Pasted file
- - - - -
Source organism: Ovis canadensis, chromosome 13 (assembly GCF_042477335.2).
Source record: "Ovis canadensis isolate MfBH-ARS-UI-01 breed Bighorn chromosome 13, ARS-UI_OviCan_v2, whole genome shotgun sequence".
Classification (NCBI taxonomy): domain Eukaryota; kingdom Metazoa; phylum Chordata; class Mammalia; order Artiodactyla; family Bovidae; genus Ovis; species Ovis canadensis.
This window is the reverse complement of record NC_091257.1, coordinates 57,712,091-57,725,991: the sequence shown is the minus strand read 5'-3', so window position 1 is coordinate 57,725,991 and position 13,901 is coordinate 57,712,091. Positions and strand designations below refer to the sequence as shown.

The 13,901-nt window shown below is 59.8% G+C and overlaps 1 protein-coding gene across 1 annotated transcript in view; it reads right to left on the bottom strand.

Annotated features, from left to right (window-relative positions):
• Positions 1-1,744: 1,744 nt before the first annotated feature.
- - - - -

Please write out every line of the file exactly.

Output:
Source organism: Ovis canadensis, chromosome 13 (assembly GCF_042477335.2).
Source record: "Ovis canadensis isolate MfBH-ARS-UI-01 breed Bighorn chromosome 13, ARS-UI_OviCan_v2, whole genome shotgun sequence".
Classification (NCBI taxonomy): domain Eukaryota; kingdom Metazoa; phylum Chordata; class Mammalia; order Artiodactyla; family Bovidae; genus Ovis; species Ovis canadensis.
This window is the reverse complement of record NC_091257.1, coordinates 57,712,091-57,725,991: the sequence shown is the minus strand read 5'-3', so window position 1 is coordinate 57,725,991 and position 13,901 is coordinate 57,712,091. Positions and strand designations below refer to the sequence as shown.

The 13,901-nt window shown below is 59.8% G+C and overlaps 1 protein-coding gene across 1 annotated transcript in view; it reads right to left on the bottom strand.

Annotated features, from left to right (window-relative positions):
• Positions 1-1,744: 1,744 nt before the first annotated feature.